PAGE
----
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Desert Highway
Thoughtful writing authored and shared by members of of the Thinking Collaborative community to support others on the journey.

Sustaining the Journey

Knowing When to Consult

Authored By:

Thinking Collaborative


May 19, 2016

Thinking Collaborative trainers are often asked by novice coaches about guidelines for decision making about shifting from coaching to consulting. Costa and Garmston, the developers of Cognitive CoachingSM, offer three guidelines:

• The coach knows the person well enough to accurately assess the teacher’s need for information or ideas. This requires trust and relationship building as part of a coaching relationship.

• The coach has knowledge of what has worked in the past for this teacher. Such knowledge would include knowledge of the teacher’s filters of perception, experiences, and willingness to risk. In other words, the teacher is capable of implementing the ideas.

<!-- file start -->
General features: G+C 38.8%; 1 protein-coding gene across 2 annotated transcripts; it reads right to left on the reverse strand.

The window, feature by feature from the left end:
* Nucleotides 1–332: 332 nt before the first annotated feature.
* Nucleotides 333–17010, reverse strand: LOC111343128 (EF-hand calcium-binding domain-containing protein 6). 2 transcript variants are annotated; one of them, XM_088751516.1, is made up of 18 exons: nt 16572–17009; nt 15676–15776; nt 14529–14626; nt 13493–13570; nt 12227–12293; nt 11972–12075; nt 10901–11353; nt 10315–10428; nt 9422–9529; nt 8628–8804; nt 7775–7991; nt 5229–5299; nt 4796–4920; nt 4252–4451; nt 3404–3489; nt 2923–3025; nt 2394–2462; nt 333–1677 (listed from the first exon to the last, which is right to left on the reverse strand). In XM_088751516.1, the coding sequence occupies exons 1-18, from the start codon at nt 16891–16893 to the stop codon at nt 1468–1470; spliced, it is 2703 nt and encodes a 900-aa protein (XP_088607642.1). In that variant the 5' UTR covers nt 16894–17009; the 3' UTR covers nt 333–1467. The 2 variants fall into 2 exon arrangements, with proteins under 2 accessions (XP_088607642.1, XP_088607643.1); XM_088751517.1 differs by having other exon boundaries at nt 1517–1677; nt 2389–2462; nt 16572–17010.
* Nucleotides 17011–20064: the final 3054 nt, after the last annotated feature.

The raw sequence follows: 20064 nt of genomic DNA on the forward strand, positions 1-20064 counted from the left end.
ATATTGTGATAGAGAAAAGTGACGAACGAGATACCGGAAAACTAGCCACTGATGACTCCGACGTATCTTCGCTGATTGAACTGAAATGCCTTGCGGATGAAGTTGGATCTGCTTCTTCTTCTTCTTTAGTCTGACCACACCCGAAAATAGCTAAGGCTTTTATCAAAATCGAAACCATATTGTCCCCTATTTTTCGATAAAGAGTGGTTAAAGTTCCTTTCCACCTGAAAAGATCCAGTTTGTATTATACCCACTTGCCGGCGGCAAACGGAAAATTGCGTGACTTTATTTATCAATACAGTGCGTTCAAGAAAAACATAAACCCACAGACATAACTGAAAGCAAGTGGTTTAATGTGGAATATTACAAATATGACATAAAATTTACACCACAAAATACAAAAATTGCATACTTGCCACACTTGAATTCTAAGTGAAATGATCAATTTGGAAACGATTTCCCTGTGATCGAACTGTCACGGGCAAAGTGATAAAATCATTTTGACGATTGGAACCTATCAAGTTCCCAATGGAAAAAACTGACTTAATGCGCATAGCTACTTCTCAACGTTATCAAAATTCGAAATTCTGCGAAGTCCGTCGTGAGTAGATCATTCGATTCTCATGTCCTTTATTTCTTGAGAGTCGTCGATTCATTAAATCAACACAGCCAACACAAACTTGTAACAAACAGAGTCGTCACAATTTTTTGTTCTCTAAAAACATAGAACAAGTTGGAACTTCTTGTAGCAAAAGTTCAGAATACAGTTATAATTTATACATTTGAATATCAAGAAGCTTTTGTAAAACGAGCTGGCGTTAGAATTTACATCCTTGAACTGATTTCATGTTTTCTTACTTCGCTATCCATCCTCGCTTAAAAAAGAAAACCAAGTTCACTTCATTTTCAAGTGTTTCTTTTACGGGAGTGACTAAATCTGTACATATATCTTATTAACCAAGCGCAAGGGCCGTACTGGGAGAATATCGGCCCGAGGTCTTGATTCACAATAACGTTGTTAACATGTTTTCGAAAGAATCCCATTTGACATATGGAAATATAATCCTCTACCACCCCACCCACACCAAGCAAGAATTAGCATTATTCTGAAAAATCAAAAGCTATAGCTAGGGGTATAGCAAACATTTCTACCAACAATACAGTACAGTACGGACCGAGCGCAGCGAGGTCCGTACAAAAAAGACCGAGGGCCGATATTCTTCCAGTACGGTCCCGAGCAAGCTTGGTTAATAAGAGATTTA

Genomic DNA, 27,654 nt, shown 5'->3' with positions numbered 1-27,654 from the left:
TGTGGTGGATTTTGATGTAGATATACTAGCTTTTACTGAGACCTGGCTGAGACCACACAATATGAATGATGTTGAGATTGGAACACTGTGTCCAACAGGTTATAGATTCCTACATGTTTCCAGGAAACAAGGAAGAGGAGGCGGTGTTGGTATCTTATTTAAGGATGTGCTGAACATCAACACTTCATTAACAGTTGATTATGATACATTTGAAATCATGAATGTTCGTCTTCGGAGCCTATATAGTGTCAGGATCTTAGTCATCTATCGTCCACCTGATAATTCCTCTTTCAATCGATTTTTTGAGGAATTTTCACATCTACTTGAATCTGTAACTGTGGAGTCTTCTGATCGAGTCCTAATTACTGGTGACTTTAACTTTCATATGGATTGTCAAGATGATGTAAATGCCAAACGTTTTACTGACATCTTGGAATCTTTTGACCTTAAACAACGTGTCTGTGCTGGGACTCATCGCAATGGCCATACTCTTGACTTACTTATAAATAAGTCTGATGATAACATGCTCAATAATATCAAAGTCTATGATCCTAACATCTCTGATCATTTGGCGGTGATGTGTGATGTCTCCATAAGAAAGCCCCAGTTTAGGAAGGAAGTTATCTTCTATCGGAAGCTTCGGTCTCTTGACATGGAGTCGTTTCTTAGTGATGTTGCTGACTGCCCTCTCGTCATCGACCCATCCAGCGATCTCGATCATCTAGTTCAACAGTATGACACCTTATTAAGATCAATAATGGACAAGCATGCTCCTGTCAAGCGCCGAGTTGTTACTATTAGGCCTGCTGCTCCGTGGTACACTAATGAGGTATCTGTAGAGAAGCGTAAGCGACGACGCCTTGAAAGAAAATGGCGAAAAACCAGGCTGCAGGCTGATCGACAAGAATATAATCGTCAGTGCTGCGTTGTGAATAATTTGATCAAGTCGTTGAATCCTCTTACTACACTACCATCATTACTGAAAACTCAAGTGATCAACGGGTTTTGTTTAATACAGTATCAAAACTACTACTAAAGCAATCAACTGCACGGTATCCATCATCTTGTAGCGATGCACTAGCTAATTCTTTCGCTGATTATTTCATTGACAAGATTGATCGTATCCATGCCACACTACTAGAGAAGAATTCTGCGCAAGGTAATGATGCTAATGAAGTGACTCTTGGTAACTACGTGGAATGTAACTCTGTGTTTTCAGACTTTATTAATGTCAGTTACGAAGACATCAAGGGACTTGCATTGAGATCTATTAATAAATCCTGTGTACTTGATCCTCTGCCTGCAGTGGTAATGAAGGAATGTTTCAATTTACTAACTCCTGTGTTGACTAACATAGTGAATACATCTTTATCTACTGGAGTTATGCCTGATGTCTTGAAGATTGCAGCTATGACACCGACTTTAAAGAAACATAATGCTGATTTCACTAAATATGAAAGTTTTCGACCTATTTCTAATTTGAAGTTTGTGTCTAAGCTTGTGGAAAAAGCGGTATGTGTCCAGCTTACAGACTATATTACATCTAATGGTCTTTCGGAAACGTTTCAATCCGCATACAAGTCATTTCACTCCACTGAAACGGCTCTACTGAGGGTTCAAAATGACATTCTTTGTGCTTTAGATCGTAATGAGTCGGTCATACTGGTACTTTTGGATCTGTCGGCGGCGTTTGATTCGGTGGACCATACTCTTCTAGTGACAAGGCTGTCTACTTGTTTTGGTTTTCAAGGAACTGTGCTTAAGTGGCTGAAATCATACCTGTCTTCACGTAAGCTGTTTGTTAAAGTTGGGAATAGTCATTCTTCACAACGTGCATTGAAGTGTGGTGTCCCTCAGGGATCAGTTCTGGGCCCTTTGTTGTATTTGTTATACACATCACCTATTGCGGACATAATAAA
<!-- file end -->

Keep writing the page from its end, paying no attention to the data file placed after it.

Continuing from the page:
• The teacher asks for help. We may assume that giving is helping when it may not be perceived that way.

Consider a person you are coaching? How do these criteria inform your decisions about when to consult? As you analyze past choice to consult, which of these have been things you have consciously thought about?

Costa, A. L., & Garmston, R. J. (with C. Hayes & J. Ellison). (2015). Cognitive Coaching: Developing self-directed leaders and learners (Christopher-Gordon New Editions, 3rd ed.). Lanham, MD: Rowman & Littlefield

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